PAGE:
- Loading animated mesh (characters)
- OpenGL/DirectX tricks such as reflective water, creating a cubeMap for reflections, or multi-texturing

Yet again, plenty of demo's covering this stuff. Check out www.delphi3d.net, nehe, the old demo's on www.humus.ca, and so on. After that you can start making a shader system:
- Programming shaders and loading them into your program
- Basic shaders such as lighting, normalMapping, blending textures, etc.
- Creating a better material/shader system
- Optimizations
- Somewhat moer advanced shaders, projective textures, (simple) water, velvet
- Rendering framework/engine

If all the stuff above is a piece of cake, you can finally start punishing your video-card
- Advanced shaders
- Rendering special to textures (FBO's / render targets)
- HDR, DoF, SSAO, shadowmapping, water ...
- Advanced Realtime techniques (ambient, reflections)
- Optimized rendering system (don't render what you don't see, sort on shaders/materials, carefull with FBO's, etc.).

And then combine your skills into a serious ass kicking rendering engine.


Probably I forget a lot of other important things, but ussually you will learn that on your way through the books, internet articles and demo's. Really, creating your own little test programs is the key. Don't think about big graphic engines or advanced techniques yet, only dreaming is allowed :) Just plan some small programs such as a terrain renderer, pac-man, tetris, moving a ball through a maze, walking first-person through a scene, etc. Once you get a little bit further, you might want to create your first engine/framework. And probably you'll have to rebuild/rethink that framework/engine a billion times, but that is part of the learning process, so don't worry about that :)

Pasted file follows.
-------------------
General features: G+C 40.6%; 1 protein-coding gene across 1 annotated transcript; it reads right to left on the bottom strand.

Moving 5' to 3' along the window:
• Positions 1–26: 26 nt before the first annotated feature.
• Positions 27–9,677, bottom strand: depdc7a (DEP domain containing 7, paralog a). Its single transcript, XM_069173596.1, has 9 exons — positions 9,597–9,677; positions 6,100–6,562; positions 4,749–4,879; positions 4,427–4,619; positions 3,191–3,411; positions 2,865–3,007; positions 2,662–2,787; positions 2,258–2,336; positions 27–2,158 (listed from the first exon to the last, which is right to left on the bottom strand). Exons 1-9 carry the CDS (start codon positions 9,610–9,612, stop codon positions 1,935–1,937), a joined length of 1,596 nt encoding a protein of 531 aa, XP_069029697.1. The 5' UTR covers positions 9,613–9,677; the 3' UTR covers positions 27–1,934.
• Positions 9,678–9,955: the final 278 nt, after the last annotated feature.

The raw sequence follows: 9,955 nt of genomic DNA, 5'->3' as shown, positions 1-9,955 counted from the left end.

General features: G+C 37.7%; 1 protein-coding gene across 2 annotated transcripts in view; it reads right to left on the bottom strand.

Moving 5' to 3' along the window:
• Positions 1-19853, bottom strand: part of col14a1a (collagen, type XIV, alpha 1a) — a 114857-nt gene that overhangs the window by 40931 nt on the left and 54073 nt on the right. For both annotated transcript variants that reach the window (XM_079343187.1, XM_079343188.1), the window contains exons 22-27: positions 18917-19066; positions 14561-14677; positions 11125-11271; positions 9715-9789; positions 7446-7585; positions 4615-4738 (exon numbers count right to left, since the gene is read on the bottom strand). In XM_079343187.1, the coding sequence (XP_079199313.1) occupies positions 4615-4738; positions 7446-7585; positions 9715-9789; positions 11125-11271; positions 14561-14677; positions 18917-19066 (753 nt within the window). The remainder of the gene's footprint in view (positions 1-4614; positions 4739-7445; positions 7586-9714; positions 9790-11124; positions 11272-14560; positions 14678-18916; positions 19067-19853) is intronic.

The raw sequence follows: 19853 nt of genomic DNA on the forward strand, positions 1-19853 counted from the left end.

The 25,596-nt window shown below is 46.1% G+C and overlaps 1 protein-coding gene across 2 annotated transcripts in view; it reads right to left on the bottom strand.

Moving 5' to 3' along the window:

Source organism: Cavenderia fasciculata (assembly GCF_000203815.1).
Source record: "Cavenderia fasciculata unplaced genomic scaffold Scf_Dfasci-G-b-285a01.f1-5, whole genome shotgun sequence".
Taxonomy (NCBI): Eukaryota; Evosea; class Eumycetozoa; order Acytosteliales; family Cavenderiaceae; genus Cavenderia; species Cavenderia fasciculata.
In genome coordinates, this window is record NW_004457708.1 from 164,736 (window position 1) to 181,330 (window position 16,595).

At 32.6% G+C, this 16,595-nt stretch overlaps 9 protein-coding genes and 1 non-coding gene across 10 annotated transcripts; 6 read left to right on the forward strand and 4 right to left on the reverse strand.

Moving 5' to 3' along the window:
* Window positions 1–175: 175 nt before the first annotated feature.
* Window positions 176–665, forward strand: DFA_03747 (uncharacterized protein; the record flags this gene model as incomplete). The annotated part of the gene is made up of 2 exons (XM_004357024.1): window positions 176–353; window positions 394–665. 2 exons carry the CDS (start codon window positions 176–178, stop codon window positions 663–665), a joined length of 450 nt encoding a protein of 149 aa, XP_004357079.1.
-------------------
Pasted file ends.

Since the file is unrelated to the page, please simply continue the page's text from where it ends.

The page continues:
Succes, and more important, have fun!
Rick

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wow thanks alot spek!!! that was very useful and enlighting!!! well ive got a long way ahead better start now!!!

i look at the links you showed Gage64 and i think im going to get the red book!! thanks!!! (well some of the books in the books section are quite old...there one who've been published since 1995!!!(we need an update on that))

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I'm not sure getting the red book is a good idea.

First, there is an old edition of it freely available here. Although it's very outdated, a lot of it is still applicable, and I'm not sure if what newer editions add will be useful for a beginner.

Second, the red book is not exactly beginner friendly and some sections can be quite difficult if you don't know the basics of 3D math and computer graphics.

Third, a new version of OpenGL (3.0) should come out in a few months, and it will be very different than the current one, so a lot of the info will no longer be applicable (of course, there's nothing preventing you from using the older version (2.1)).

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oh is that so...but i hear about that new ogl but its been sooo long and yet it hasn't come out...btw i didn't mentioned that i now basics of 3d math stuff..hehehe sorry...is it really useless to study the old ogl(2 something)???will it really be a different thing with this new ogl that will be released???

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Not being experienced with OpenGL, I'm not sure, but this question has been asked several times so you should search the forums (I found this link, though it's a bit old. You might find something newer).

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I'm not aware of a new OpenGL, but I believe everything you read and learn is usefull. You mentioned a book from 1995. Old indeed, but the pure basics are still the same. Navigating camera's, using meshes, and all that kind of stuff is the same for OpenGL, DirectX, raytracers, and so on. You only may need some other function calls, depending on which API (version) you choose. I think the revisions of DirectX and OpenGL will keep the same basics as well (backward compatibility?). It's the new stuff introduced with new video-cards that is ussually added or improved in the API's. But like you said yourself, you are not there yet, so I won't care too much about that for now.